This “republican extremism,” will very quickly dump the republican party into the “trash can,” of the no longer relevant political parties that existed in our no longer relevant past!
    With the disappearance of the no longer relevant “republicans,” from our modern day reality, I believe that their will be a new “political realignment.”
    The democrats will morph into the modern day, relevant conservative party, and a socialist leaning party will become a mainstream party in a modern day two party system.

    • StickeeNotes September 25, 2009 at 5:10 AM #

      You couldn’t be more wrong if your name was Wrongy McWrongerson. If you believe the last twenty years represented unrestrained Capitalism you are truly ignorant. What we’ve increasingly had in this country, since the progressive era, is corporatism. Foolish people, such as yourself, were talked into regulating businesses. Who benefits from government regulation? The bureaucratic structure and established large businesses. The bureaucratic structure benefits, because with increased power to regulate comes taxpayer dollars and a swelling of their union ranks. The large established businesses benefit, because the most effective impediment to competition is costly government regulation. Large businesses can absorb these costs, because of their size, while small businesses (which represent the threat of competition) cannot. Large corporations embrace government regulation, because they are willing to trade future growth for security against competition. Large corporations also embrace government regulation, because they can influence lawmakers and get around the negative aspects of operating within a market economy. AIG and other TARP recipients are the prime examples of this reality. The government, with the support of both George W. Bush and Barack Obama, passed TARP which propped up failed businesses to the expense of the successful. The Fed engaged in the same behavior when they pumped money into large banks that should have collapsed. Instead of failing, these large banks used the money provided by the Fed to buy up small banks and lending institutions that were responsible in their lending practices. The free market move would have been to let the big banks fail and be replaced with medium and small banks that engaged in responsible lending practices.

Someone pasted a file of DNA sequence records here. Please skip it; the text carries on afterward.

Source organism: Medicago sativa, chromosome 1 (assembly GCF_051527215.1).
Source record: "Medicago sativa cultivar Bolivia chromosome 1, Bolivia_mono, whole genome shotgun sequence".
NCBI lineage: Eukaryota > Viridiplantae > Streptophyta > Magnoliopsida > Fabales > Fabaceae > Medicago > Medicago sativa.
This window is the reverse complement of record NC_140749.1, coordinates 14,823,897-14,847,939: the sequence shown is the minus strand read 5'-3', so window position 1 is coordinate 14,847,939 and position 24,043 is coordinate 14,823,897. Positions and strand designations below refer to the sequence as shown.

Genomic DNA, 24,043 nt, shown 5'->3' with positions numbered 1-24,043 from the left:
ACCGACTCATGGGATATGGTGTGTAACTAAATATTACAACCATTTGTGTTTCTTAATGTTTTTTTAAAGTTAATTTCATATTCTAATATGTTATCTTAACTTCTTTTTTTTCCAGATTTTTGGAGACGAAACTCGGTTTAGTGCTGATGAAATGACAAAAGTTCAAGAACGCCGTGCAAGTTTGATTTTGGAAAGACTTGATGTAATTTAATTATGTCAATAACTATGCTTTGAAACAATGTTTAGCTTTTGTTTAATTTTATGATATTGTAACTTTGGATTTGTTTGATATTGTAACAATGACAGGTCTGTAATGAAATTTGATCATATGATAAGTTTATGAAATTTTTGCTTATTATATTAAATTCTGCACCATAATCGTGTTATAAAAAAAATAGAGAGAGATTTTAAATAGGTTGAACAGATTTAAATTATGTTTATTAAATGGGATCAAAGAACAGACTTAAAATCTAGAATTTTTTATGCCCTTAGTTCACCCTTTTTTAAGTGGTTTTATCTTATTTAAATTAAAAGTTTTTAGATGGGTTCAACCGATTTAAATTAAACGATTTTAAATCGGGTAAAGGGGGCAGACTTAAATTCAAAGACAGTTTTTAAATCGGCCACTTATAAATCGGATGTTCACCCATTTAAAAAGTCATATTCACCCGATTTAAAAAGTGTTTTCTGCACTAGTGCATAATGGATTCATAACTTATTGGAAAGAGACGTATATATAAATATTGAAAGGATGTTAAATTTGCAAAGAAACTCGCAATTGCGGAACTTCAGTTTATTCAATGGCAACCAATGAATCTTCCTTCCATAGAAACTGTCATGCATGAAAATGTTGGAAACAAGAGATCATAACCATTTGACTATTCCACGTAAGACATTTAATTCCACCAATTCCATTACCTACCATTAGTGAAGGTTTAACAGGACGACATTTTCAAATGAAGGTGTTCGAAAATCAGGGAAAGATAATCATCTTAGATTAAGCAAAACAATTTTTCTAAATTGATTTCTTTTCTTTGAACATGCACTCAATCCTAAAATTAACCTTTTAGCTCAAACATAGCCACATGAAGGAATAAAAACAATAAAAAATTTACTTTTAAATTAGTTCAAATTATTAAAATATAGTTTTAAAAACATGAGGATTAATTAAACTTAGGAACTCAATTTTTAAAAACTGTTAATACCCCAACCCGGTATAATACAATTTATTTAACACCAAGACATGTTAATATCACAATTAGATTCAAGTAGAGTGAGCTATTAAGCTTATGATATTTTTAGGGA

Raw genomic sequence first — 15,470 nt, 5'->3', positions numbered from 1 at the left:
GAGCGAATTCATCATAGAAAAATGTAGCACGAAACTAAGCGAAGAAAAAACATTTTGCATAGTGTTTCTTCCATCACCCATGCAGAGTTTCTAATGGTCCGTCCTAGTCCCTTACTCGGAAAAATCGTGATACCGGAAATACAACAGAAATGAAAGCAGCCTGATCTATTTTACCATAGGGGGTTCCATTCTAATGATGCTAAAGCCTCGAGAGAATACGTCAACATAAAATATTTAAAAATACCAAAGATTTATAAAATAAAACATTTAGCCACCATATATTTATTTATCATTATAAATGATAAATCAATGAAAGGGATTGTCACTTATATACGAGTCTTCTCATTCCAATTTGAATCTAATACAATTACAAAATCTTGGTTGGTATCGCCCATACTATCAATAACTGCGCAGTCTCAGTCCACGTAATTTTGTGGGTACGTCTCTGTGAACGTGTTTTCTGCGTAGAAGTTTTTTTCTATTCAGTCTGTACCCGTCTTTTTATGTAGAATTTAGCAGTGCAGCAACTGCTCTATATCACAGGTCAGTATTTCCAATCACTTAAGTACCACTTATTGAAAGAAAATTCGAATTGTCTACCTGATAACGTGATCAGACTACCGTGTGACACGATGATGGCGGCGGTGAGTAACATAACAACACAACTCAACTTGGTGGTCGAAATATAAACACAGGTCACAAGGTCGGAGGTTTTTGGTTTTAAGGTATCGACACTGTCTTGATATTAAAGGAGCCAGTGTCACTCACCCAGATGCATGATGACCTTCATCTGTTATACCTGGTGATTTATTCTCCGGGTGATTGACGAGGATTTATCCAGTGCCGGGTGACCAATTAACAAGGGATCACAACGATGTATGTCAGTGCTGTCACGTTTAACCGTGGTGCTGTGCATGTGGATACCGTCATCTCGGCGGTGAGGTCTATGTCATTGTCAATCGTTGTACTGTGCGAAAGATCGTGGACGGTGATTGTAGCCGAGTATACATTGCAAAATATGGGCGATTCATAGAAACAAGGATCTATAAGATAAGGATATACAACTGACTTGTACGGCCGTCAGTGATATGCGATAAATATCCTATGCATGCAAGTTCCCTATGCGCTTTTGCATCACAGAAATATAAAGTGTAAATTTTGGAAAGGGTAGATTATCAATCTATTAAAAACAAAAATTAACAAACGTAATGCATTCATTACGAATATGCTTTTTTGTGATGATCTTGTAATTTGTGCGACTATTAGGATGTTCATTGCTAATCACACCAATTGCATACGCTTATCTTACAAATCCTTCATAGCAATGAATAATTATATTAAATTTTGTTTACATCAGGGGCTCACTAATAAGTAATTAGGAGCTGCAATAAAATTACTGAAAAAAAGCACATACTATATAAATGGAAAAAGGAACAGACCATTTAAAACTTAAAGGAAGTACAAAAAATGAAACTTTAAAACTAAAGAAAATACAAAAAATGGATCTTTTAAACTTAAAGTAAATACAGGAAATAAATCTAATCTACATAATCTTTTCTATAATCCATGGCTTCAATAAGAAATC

Your ignorance as to the difference between free market capitalism and the highly regulated socialistic economic structure that exists in the United States is not shocking. Leftists have been very successful at painting the mess their naivete created as capitalism, when our markets are anything but free.

      Government involvement in the economy is what led to the bubble/recession and it will perpetuate it for years to come. Your ignorance of the lost decade in Japan (which is being repeated in this nation), the role of the government bureaucracy in protecting established businesses, and basic economics is all too predictable. If your prediction, regarding the change in the status-quo of the political parties, proves true, we will only see numerous repeats of the binge/bailout cycle.

      P.S. Your socialist utopia puts the state above the individual just like a fascist state. The only difference between the two is that the fascist state tends to kill more of its neighbors, while the socialist state stacks up the bodies at home.

      Kindly get bent,

  2. DPunch November 20, 2009 at 10:15 AM #

    I just finished. Now I have to clean up this mess.

  3. DPunch December 18, 2009 at 9:28 PM #

    This is the most beautiful manifesto I’ve ever read. Marx and the Unabomber just got punked!

    Hope you don’t mind that I posted your words as a special page on my blog.

    • DPunch December 18, 2009 at 9:29 PM #

      Shit, I mean “This is the most beautiful manifesto I’ve ever READ.”

      • StickeeNotes December 18, 2009 at 10:05 PM #

        Are you crazy? I’m honored.

        And of course that’s what you meant, because that’s what you typed.

        (editing a comment after the fact is fun .. I was tempted to put “P.S> you have a sweet ass” but I want to save that for a special occasion.)


  1. Why I’m a Conservative Libertarian – by StickeeNotes « Tosst Salad - December 19, 2009

    […] libertarian, manifesto, stickeenotes | Leave a Comment  Recently, a friend of mine put into words what I have felt for so long.  Thank you, Stickee.  I’m proud to call you friend. […]